We all know the stereotype. The cardboard mat, the seemingly dirty sleeping bag, the appearance of matted hair and assumption of an alcohol-infused body odour. We walk past with a quickened pace, determined not to meet their gaze, that feeling of guilty helplessness washing over us. “After all”, we tell ourselves, “I can’t help everyone”. So is it the sheer number of people on the streets which immunises us to their suffering, or does our decision to ignore them stem from a buried flash of malice; the disgusting internalised notion that it’s their own fault, that they must have done something wrong to end up like this?
Last October I volunteered at a homeless drive in central London where I handed out donations to homeless people living on the streets. For the first time in my life, I stopped, I listened, and I attempted to help. An overwhelming rush of relief is my most potent memory of that cold Saturday night. It was a relief to alleviate years’ worth of encounters I regretted, all those times I did nothing to help. It was as if those few hours could make up for a lifetime of cold-heartedness. It was a relief to be able to engage, to show that I cared, to be the philanthropist we wish we always had the capacity to be. And it was a relief to not feel the shame of walking past those in need as if I was blind their misery. But that begs an important question. Who am I to claim all these emotions for myself? Is this in any way aligned to what the homeless people themselves feel? And what does one night of benevolence truly achieve in the face of a lifetime of ambivalence?
I started that evening feeling apprehensive but determined. I had spent the day proudly telling my friends of my plans that evening, and was excited to finally be able to “make a difference”. It hadn’t occurred to me at that point that my efforts were not to be as appreciated as I hoped them to be.
The homeless drive was organised by a close friend of mine in association with the Youth Project, a charity organisation which targets teenagers as its volunteers. My friends and I gathered at the University College London, in a lecture theatre swamped with donated supplies. There were cereal bars, gloves, hats, hot food, tissues, water bottles, socks, chocolates, energy supplements and a battalion of plastic bags to pack them all in. Using a production line, we collected 100 bags’ worth of supplies between us. Then, we split into groups of 6 or 7, each holding several bags, and set out.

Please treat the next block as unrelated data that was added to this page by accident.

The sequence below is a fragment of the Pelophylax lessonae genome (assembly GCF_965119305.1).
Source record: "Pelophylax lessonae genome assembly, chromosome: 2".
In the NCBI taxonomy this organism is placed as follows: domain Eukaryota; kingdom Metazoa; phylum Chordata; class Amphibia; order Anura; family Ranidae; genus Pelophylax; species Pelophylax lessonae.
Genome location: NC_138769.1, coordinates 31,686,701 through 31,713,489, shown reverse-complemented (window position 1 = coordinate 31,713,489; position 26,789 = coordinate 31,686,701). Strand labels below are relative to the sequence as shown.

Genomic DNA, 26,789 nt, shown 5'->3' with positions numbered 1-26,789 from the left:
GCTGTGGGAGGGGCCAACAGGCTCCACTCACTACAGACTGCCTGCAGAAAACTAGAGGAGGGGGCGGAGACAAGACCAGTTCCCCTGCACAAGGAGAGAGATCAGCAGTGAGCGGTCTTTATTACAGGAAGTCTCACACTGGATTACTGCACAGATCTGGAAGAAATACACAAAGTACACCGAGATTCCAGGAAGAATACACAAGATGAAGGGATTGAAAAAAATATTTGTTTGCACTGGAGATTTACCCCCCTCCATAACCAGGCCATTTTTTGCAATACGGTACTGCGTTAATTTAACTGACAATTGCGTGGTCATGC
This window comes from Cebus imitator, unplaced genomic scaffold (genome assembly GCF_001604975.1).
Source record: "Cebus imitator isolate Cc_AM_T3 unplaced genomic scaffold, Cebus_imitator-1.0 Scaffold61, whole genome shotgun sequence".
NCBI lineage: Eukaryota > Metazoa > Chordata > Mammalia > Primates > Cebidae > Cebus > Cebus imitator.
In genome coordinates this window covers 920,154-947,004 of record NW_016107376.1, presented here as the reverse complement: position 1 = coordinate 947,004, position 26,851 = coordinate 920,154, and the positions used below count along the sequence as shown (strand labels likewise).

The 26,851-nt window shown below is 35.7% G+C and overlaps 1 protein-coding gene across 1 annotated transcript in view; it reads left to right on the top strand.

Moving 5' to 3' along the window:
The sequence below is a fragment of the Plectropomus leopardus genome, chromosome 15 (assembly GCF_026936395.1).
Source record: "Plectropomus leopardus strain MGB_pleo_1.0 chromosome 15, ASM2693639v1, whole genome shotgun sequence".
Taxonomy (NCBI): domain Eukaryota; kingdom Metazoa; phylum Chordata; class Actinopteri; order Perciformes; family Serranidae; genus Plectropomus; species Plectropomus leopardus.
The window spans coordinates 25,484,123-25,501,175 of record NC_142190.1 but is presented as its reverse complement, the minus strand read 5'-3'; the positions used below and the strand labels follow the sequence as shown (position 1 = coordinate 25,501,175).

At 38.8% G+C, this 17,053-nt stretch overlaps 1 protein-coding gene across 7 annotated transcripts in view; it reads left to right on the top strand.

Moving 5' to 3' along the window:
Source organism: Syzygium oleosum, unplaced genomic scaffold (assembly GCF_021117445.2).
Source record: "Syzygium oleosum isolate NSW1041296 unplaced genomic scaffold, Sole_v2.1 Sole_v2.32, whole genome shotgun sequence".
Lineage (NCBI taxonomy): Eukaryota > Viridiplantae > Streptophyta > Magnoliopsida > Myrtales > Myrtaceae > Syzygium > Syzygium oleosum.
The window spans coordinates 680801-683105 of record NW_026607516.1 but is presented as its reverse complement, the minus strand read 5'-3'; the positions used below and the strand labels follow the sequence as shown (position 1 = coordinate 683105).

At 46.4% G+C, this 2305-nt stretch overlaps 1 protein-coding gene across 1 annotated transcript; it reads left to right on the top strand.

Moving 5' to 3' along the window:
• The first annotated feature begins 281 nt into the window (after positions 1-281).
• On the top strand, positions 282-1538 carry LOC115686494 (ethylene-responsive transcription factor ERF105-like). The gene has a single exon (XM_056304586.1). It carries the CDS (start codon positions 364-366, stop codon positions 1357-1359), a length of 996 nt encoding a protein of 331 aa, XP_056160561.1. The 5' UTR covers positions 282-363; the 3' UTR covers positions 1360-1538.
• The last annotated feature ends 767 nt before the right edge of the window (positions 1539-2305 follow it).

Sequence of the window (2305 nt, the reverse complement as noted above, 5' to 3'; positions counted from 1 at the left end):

And then the easy part was over.
So out we went onto the damp and darkened streets of central London, with no adults, no scripts, and no real idea of what to do. Our only instructions were to hand out the bags of supplies to any homeless people we passed, and to stop to talk to them about their experiences. It wasn’t an empty gesture, but the ultimate aim of the night was not to give these people physical help, but more to show them that we cared. We knew that our packages would help, but we weren’t expecting them to change these people’s lives.
The organisers of the homeless drive explained to us that it was just as important to engage with these people as it was to offer them the supplies.
For a while, we could almost forget why we were there, almost imagine we were just having a night out on the town. That is, until we spotted the first gentleman sitting on the pavement. He was an elderly man of a cheery disposition, sitting cross-legged under a blanket against a cold concrete building. Not exactly threatening. But that’s when I realised that there was more of a barrier between us than I thought; a niggling concern making me hesitate. How do you approach a complete stranger to offer them aid? What opening words do you use to speak to a gentleman whose world is so very different to your own? I felt embarrassed and awkward, and altogether useless.